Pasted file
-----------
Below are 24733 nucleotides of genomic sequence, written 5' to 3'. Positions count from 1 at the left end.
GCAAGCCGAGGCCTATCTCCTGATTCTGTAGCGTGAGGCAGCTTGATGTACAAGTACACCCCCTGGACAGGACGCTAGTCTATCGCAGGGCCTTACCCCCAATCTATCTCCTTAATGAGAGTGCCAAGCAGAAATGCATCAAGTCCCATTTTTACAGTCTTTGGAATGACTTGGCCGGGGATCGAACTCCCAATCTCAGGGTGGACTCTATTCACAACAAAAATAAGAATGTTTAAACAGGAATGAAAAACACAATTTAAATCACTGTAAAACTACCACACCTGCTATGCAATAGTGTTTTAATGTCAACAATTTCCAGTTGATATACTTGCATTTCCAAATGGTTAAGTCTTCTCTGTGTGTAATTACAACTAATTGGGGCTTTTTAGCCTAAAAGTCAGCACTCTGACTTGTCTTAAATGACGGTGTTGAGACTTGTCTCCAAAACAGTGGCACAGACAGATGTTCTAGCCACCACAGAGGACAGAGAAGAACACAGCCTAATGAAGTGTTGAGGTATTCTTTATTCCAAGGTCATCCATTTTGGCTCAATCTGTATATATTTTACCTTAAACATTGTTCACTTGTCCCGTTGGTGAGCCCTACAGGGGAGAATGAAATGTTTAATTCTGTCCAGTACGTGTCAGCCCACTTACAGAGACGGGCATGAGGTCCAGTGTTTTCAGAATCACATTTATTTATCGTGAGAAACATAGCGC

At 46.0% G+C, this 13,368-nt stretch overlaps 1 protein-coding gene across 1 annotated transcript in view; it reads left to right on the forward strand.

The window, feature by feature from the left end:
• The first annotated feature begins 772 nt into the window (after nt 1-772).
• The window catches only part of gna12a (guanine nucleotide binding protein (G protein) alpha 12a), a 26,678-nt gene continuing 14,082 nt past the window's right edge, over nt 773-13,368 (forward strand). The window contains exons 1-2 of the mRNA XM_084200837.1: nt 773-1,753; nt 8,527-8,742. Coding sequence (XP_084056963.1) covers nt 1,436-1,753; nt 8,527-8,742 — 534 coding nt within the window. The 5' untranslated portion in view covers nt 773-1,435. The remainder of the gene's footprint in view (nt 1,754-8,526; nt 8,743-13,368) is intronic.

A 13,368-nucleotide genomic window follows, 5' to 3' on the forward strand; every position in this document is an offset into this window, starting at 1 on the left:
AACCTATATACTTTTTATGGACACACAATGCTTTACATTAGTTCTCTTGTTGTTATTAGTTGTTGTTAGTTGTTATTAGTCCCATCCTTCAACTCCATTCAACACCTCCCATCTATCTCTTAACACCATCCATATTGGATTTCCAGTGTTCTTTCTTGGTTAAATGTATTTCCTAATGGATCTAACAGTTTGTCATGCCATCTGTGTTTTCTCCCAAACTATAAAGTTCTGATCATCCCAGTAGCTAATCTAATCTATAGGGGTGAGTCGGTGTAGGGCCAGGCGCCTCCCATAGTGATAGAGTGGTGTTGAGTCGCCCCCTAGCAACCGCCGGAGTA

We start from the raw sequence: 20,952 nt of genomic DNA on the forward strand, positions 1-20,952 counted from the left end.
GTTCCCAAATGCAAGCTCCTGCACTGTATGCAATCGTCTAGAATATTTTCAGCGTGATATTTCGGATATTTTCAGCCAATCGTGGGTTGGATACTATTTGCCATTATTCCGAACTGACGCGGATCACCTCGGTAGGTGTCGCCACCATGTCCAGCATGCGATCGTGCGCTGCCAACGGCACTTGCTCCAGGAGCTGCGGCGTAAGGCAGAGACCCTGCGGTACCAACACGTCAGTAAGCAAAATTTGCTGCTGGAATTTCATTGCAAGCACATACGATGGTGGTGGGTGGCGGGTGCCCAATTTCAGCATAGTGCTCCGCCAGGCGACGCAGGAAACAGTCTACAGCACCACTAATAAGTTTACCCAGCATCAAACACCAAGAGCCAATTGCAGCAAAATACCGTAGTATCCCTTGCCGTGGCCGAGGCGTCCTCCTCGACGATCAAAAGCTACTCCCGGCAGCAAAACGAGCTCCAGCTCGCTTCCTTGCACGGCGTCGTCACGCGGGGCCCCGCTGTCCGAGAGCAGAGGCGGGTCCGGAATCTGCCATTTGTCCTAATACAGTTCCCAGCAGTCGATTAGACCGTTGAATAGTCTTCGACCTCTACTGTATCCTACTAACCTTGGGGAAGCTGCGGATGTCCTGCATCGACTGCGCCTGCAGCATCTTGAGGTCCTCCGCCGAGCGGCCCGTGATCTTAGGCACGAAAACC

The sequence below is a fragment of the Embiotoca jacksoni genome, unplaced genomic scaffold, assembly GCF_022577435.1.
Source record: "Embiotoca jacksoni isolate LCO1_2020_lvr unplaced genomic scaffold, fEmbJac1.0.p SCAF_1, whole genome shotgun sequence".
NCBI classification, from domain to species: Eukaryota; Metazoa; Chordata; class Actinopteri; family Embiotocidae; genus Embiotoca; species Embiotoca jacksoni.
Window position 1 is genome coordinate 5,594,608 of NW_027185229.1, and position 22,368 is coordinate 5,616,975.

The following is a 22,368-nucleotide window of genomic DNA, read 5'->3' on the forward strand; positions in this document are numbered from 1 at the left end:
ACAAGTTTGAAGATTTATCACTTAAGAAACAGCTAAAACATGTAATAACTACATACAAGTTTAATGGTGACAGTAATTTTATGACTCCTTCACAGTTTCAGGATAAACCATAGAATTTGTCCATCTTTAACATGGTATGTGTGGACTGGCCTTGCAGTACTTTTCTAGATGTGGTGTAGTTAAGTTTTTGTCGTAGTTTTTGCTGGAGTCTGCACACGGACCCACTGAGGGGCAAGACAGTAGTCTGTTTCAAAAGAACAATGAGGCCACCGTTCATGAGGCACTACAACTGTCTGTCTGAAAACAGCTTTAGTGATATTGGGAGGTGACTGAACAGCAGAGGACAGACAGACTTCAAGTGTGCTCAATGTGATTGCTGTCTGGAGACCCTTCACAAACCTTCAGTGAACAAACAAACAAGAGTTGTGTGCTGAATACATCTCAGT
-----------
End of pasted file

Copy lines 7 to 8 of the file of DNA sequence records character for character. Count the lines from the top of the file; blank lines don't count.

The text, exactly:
A 13,368-nucleotide genomic window follows, 5' to 3' on the forward strand; every position in this document is an offset into this window, starting at 1 on the left:
AACCTATATACTTTTTATGGACACACAATGCTTTACATTAGTTCTCTTGTTGTTATTAGTTGTTGTTAGTTGTTATTAGTCCCATCCTTCAACTCCATTCAACACCTCCCATCTATCTCTTAACACCATCCATATTGGATTTCCAGTGTTCTTTCTTGGTTAAATGTATTTCCTAATGGATCTAACAGTTTGTCATGCCATCTGTGTTTTCTCCCAAACTATAAAGTTCTGATCATCCCAGTAGCTAATCTAATCTATAGGGGTGAGTCGGTGTAGGGCCAGGCGCCTCCCATAGTGATAGAGTGGTGTTGAGTCGCCCCCTAGCAACCGCCGGAGTA